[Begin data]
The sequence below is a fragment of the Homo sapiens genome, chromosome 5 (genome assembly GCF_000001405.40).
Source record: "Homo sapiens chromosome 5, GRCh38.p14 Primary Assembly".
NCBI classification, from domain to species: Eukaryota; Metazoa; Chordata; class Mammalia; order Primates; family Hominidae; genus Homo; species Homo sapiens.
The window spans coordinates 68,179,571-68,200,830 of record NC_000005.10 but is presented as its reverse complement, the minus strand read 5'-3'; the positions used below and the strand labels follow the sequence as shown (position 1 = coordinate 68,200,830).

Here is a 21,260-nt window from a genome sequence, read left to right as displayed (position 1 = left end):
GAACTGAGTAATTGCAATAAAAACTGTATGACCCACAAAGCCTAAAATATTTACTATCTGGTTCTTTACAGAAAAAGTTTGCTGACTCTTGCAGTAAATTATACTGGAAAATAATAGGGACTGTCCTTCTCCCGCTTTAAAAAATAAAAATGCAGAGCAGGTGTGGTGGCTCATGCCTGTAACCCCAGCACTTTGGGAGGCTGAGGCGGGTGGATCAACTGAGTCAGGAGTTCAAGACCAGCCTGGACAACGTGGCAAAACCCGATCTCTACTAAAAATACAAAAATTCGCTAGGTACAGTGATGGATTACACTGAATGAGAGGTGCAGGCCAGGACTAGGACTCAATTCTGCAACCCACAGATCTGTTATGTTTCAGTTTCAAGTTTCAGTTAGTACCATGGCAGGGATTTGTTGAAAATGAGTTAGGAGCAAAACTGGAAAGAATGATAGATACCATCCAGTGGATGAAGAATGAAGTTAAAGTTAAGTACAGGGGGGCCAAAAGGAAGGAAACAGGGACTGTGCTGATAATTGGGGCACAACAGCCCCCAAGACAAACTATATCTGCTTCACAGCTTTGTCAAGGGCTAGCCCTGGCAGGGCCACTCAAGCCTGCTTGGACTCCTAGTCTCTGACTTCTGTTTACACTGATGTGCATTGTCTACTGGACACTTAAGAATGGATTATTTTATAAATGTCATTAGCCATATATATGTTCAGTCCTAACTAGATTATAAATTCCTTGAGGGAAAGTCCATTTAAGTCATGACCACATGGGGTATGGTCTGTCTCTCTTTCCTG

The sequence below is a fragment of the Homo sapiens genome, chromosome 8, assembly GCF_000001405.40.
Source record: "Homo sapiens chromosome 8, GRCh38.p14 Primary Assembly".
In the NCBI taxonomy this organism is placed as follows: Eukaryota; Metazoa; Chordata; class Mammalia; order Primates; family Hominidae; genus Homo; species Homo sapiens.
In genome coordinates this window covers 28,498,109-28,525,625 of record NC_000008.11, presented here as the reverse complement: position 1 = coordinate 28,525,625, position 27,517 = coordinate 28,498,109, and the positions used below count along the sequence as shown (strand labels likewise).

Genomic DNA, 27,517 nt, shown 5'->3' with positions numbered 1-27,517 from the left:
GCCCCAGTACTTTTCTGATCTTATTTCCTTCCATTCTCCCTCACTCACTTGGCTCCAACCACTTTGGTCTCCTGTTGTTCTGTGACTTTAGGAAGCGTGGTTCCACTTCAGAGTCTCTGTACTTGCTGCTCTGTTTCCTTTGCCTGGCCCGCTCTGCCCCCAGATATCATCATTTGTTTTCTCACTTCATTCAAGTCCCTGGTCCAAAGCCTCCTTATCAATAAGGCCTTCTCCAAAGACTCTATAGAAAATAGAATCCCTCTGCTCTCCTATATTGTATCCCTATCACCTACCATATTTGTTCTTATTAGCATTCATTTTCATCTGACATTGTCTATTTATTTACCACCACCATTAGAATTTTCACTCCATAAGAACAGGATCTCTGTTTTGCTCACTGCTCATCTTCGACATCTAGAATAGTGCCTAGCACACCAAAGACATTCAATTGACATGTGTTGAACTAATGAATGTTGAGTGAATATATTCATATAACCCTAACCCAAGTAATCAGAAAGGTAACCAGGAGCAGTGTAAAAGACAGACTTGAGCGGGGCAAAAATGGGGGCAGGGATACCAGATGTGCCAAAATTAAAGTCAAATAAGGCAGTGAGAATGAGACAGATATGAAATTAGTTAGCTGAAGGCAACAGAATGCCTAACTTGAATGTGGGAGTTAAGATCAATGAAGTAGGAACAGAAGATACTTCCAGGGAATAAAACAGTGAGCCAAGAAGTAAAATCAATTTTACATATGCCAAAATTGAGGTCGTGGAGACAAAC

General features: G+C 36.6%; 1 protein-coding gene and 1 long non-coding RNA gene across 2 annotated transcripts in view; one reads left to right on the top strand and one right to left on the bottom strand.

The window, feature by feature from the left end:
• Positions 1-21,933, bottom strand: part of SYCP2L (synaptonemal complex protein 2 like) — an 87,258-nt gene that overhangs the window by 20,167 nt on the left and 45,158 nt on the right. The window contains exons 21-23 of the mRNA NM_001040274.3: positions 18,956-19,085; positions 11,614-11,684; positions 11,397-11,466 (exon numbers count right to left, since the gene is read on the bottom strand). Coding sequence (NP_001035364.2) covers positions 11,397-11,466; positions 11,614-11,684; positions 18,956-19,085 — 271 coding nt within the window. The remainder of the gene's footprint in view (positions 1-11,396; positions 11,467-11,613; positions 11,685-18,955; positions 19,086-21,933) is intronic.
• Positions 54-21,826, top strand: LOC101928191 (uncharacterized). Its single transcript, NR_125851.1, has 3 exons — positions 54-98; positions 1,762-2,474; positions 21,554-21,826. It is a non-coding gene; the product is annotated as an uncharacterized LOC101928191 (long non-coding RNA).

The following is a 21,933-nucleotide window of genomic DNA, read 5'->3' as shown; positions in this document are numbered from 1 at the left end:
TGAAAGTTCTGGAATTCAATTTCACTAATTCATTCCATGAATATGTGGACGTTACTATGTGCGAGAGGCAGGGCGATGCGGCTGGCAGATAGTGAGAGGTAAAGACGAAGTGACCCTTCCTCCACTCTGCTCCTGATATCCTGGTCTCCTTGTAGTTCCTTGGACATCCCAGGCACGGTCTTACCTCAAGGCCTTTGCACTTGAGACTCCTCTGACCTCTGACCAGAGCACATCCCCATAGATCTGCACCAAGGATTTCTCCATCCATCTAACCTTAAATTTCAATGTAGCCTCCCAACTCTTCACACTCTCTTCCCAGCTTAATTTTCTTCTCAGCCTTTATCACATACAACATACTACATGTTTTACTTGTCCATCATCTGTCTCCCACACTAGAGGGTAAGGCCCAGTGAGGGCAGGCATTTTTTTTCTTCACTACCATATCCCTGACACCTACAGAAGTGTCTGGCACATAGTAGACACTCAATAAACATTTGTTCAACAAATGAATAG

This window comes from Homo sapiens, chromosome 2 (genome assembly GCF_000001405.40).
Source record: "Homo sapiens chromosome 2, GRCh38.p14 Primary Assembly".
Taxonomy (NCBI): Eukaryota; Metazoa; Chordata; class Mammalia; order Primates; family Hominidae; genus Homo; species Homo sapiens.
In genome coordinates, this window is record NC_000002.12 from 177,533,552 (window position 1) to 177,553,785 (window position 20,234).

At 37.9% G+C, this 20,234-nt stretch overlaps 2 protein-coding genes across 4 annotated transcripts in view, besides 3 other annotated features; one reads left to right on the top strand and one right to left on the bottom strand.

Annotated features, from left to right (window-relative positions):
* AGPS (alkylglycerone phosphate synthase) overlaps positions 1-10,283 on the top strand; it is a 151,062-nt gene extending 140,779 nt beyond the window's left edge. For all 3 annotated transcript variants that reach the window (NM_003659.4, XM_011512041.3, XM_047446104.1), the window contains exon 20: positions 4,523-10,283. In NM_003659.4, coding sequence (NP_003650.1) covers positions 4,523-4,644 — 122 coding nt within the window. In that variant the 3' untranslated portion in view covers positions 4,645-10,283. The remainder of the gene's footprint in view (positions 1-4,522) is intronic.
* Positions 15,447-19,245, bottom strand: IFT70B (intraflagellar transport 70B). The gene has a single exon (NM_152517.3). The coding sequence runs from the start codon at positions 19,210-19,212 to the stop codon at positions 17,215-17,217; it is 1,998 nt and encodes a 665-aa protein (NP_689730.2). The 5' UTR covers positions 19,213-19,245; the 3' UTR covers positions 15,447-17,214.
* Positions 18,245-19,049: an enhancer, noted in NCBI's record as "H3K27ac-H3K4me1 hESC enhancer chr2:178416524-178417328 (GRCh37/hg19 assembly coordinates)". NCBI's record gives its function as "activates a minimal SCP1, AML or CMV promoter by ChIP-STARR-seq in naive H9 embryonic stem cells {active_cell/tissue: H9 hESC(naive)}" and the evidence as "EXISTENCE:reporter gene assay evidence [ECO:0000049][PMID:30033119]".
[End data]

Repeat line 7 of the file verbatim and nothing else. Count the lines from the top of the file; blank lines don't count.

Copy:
The sequence below is a fragment of the Homo sapiens genome, chromosome 8, assembly GCF_000001405.40.